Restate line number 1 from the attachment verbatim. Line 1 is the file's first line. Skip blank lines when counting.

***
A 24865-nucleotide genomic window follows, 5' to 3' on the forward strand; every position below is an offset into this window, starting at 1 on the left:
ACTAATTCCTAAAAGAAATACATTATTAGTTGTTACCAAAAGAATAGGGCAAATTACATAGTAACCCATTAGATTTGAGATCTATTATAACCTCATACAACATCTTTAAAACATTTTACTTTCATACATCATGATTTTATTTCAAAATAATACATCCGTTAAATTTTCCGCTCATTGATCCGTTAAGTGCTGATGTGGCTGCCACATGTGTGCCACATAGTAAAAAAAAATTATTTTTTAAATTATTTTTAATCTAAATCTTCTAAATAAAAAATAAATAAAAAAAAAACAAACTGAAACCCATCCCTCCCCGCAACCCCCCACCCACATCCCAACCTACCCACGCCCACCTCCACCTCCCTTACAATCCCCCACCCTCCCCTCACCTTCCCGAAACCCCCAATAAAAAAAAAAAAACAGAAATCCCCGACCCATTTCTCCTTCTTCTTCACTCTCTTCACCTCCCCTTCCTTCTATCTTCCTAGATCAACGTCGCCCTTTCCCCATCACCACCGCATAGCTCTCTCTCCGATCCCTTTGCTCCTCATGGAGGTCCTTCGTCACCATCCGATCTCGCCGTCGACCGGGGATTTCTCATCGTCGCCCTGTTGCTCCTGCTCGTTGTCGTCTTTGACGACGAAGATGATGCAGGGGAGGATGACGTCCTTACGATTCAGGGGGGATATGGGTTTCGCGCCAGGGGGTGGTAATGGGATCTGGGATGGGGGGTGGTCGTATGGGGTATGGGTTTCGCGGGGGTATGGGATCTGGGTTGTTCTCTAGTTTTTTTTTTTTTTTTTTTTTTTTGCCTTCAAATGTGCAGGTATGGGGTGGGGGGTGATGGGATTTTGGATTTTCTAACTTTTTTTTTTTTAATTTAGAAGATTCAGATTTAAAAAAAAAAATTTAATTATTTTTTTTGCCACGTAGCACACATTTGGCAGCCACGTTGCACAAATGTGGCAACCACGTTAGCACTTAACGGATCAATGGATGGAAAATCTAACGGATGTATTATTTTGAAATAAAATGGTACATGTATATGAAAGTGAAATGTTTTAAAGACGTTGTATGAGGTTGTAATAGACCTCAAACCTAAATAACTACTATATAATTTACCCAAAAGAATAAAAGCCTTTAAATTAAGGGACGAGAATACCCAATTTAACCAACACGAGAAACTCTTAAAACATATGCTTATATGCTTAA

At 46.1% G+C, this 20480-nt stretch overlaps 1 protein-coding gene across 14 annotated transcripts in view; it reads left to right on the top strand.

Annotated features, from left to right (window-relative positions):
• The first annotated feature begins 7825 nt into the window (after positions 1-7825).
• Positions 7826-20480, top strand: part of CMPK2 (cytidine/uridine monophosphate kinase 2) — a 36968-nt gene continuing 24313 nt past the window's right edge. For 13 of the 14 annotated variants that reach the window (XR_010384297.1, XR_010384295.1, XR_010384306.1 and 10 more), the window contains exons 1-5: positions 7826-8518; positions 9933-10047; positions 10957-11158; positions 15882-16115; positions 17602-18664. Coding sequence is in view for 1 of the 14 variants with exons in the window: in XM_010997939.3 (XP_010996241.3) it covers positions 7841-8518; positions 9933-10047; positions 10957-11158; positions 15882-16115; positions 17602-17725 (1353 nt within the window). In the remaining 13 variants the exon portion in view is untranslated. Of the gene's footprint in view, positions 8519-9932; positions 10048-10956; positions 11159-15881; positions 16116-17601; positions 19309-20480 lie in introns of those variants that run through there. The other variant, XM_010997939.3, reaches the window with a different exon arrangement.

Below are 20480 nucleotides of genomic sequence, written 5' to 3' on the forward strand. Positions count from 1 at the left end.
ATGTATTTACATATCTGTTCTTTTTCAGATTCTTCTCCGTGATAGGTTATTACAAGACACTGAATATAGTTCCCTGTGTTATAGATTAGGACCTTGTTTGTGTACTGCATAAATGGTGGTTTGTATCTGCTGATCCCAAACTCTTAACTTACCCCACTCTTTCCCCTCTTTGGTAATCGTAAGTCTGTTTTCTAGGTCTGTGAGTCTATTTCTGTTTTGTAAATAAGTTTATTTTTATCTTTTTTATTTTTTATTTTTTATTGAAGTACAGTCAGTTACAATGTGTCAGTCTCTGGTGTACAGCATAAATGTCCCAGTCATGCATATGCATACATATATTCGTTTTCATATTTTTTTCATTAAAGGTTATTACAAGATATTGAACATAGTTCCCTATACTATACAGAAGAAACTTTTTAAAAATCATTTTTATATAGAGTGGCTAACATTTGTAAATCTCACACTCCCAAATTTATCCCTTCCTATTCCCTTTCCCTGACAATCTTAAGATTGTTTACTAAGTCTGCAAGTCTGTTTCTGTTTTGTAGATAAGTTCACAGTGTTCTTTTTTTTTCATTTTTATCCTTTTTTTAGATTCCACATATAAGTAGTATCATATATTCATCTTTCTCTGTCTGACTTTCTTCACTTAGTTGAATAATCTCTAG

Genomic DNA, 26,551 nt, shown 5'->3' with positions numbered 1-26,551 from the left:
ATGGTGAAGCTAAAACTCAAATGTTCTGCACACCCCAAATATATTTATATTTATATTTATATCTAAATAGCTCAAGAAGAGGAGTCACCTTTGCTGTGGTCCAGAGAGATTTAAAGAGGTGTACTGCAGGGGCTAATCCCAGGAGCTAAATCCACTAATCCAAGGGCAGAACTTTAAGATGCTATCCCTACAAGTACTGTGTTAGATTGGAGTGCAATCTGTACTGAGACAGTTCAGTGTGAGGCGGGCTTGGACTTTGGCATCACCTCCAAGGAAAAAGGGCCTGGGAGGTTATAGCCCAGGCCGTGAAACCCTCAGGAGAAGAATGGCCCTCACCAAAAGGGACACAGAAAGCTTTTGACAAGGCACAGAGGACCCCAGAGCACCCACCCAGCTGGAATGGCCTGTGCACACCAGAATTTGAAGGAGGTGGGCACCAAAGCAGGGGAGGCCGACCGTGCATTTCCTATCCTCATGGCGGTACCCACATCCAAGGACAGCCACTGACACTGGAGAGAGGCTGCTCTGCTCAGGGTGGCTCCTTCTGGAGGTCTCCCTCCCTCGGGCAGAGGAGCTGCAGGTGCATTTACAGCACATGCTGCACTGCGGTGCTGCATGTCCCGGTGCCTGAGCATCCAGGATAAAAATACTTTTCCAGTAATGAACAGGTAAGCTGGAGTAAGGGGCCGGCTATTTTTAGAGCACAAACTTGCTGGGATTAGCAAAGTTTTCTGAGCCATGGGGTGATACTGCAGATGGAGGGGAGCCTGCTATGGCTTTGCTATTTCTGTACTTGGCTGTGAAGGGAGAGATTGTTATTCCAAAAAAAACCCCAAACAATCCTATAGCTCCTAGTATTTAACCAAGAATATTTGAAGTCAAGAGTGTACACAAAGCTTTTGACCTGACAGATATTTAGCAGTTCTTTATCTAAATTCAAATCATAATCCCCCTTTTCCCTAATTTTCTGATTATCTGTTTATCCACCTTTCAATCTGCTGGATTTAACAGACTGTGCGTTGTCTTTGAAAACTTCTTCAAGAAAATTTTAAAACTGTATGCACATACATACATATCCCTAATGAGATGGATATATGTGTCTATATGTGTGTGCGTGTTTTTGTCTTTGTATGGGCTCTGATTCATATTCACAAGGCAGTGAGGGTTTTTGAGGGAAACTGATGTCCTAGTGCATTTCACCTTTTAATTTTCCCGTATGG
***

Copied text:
A 24865-nucleotide genomic window follows, 5' to 3' on the forward strand; every position below is an offset into this window, starting at 1 on the left: